The evidence shows that closing the loophole is necessary and urgent. A number of cases show a stark cruelty and lack of care. We have concerns about malnutrition and dehydration, including meals being taken away before the patient can eat them, or insufficient help with eating and drinking. There is also a lack of privacy, dignity and confidentiality. The hon. Member for Eddisbury spoke of people who had just undergone operations and who were still unconscious not being treated with dignity. Indeed, some individuals are being left in their own urine or excrement. Neglect and carelessness is another problem; I include poor hygiene and the rough handling of patients, with bullying, patronising and infantilising attitudes being taken toward older people.
I have a list of real examples but I shall not read them out in full. People are being neglected, and becoming bedridden and developing pressure sores. As we heard earlier, people are being over-medicated to keep them docile. Chronic understaffing is another problem; indeed, in one home a single male carer was left on his own to look after 30 older women. That is not acceptable, and I hope that other members of the Committee would agree.
I am sympathetic to the argument that the hon. Gentleman is developing, but would not the single carer in charge of those 30 people be picked up under the Care Standards Act 2000?
I am sure that they would—one hopes that they would—but as I said earlier, the Human Rights Act is important, in that it sets a framework of law to underpin people’s rights and to ensure that the culture changes. When such things happen—inspectors cannot be there all the time—people should know that the regulations are backed by the force of law.
As I said, I could mention many other cases, and there are other issues concerning self-funding care home residents. The amendments would also cover care home residents who funded their own social care. We believe that it is vital to protect all older and disabled people, regardless of who pays for their care.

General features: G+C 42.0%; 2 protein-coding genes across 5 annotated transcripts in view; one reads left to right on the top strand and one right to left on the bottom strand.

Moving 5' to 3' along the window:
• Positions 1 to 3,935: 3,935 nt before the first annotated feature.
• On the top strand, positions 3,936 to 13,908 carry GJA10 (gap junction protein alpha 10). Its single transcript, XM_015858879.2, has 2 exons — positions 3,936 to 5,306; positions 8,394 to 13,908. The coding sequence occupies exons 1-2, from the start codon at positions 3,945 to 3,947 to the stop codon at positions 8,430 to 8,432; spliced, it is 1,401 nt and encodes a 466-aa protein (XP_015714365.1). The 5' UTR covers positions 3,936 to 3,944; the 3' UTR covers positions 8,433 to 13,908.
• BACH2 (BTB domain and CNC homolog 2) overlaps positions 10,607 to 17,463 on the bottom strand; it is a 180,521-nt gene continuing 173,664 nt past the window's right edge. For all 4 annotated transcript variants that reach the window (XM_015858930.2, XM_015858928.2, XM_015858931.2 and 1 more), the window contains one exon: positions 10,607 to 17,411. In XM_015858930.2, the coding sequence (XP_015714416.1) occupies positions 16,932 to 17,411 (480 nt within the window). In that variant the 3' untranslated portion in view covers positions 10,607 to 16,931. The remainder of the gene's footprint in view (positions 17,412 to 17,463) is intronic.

There is a danger in drawing artificial distinctions between publicly and privately funded residents, as Lord Mance noted in his ruling in the YL case. He implored care homes to
“view and treat all such residents with equality”.
He concluded his judgment by sending this message to Parliament:
“if additional protection is to be achieved by statutory means, it is no matter for regret that this should be done without distinguishing between residents in one and the same care home who on the one hand arrange and fund their own care and accommodation and others who on the other hand benefit from local authority assistance to arrange and fund such care and accommodation.”
Other issues will need to be debated later, but I believe that this question is of fundamental importance. I hope that the Government will accept the amendment. Simply expressing a hope that we can bring in regulations or legislation at a later stage is not sufficiently strong. I hope that my hon. Friend the Minister will undertake today to guarantee that the Bill will include a guarantee that the Human Rights Act 1998 will apply to all residents of care homes, whether in the private or the public sector. I rest my case. I hope that others will support me.
I am grateful to the hon. Member for Luton, North for tabling the amendments and the new clause. We heard a genuine exposition of the reasons why the force of the point carries such impact with so many Members across the House. I pay tribute to him for being a consistent and sincere advocate of the centrality of human rights, which are core values of what we think and what we pass as law.
The hon. Gentleman will be aware that some of what his amendment would achieve was the aim of a private Member’s Bill brought in during the previous session by one of his hon. Friends. However, the Solicitor-General, the hon. and learned Member for Redcar (Vera Baird), who was then the Minister with responsibility for such matters, chose to talk it out—[Interruption.] The Government Whip continues to chunter from a sedentary position in a partisan fashion. We said at the time that we have always wanted the extraordinarily complex issues raised by the amendment to be considered in detail in Committee. I have a lot of sympathy with the hon. Member for Luton, North when he said that the Government’s response, which was effectively to park the matter until a Green Paper on rights can be produced, is insufficient.
Indeed. Joined-up government is always a hope, and I, too, noticed what the Ministry of Justice said.
The matter must be considered in detail because, as the hon. Gentleman made clear, a lot of very important legal, conceptual and detailed drafting needs to be done when incorporating the Human Rights Act into legislation. The consequentials and complexities are extremely challenging, which is why we have said that the matter needs to be considered in Committee, for which this Bill seems to offer an ideal opportunity. That would forestall the inevitable delay before the Ministry of Justice produces a Green Paper and Bill to provide for the proposal before us. We hope, therefore, that the Government will consider the matter very carefully and provide some details for us to discuss.